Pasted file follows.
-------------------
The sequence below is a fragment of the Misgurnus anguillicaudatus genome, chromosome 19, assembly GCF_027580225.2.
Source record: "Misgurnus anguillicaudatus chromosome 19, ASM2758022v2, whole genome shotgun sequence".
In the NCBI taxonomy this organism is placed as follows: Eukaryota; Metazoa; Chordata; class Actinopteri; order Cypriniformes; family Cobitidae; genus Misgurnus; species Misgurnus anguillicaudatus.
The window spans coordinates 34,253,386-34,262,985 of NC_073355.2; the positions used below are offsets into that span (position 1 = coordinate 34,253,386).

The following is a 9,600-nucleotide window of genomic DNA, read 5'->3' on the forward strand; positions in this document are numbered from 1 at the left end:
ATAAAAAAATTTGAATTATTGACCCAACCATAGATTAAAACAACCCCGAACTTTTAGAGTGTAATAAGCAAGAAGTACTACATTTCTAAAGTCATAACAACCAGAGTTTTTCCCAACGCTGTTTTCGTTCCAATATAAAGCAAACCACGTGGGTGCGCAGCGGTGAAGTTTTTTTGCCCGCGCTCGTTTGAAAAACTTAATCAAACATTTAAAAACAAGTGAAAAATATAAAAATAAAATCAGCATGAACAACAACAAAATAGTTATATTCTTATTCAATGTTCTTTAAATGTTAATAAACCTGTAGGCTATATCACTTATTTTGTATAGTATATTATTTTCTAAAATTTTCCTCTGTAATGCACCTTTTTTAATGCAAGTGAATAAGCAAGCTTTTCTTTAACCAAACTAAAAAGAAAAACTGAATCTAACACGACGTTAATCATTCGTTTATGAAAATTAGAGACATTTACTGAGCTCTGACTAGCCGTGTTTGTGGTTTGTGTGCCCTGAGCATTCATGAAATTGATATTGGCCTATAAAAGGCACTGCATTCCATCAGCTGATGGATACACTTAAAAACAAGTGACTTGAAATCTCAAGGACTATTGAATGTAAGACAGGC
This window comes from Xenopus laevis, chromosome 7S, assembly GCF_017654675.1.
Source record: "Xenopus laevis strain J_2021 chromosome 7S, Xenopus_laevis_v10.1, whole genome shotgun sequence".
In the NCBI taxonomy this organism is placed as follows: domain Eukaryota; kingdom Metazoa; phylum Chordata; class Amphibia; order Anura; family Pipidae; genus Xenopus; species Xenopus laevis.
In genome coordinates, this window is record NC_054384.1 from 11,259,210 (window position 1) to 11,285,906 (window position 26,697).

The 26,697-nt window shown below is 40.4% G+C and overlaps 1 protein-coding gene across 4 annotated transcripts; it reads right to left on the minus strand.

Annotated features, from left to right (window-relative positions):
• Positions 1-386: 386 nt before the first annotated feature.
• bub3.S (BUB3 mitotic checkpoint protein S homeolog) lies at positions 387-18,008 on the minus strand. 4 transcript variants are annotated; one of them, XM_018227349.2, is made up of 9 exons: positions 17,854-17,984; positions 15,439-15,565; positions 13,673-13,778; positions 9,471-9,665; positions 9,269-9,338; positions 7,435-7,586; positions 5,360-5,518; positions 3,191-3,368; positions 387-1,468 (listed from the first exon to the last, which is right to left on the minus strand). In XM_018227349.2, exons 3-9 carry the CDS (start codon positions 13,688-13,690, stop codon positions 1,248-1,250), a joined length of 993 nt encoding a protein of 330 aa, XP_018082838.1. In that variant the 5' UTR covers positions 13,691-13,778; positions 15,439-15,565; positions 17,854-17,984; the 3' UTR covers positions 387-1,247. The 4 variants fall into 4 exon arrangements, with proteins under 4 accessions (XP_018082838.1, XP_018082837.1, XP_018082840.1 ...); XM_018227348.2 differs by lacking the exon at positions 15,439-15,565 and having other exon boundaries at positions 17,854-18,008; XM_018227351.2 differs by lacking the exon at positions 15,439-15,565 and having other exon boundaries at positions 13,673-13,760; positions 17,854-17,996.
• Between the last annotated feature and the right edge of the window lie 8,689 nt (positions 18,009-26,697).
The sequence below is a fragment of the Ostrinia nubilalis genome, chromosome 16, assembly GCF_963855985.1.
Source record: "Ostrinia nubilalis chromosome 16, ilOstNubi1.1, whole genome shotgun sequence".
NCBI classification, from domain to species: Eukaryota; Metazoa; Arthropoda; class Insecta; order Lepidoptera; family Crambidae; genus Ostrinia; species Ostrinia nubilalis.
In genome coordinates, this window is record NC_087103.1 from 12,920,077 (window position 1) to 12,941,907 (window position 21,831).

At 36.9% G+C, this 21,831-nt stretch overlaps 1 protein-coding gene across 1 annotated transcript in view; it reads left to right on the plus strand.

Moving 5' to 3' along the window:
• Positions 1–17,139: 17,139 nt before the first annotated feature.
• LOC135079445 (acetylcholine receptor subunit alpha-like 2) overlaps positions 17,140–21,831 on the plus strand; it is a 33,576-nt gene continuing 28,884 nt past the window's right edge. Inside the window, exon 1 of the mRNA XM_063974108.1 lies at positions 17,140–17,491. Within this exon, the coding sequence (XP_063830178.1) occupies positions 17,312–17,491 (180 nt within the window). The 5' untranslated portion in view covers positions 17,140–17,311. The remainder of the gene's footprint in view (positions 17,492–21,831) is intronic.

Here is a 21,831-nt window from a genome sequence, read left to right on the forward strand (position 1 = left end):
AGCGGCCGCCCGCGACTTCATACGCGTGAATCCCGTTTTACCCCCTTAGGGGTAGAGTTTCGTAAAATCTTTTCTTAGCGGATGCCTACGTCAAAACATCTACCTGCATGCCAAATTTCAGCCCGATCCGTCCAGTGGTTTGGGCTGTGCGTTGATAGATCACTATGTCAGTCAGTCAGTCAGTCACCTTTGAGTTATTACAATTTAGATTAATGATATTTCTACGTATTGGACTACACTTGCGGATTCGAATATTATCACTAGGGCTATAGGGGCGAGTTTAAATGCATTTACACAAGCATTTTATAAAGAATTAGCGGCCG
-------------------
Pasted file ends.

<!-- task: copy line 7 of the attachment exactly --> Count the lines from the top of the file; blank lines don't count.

This window comes from Xenopus laevis, chromosome 7S, assembly GCF_017654675.1.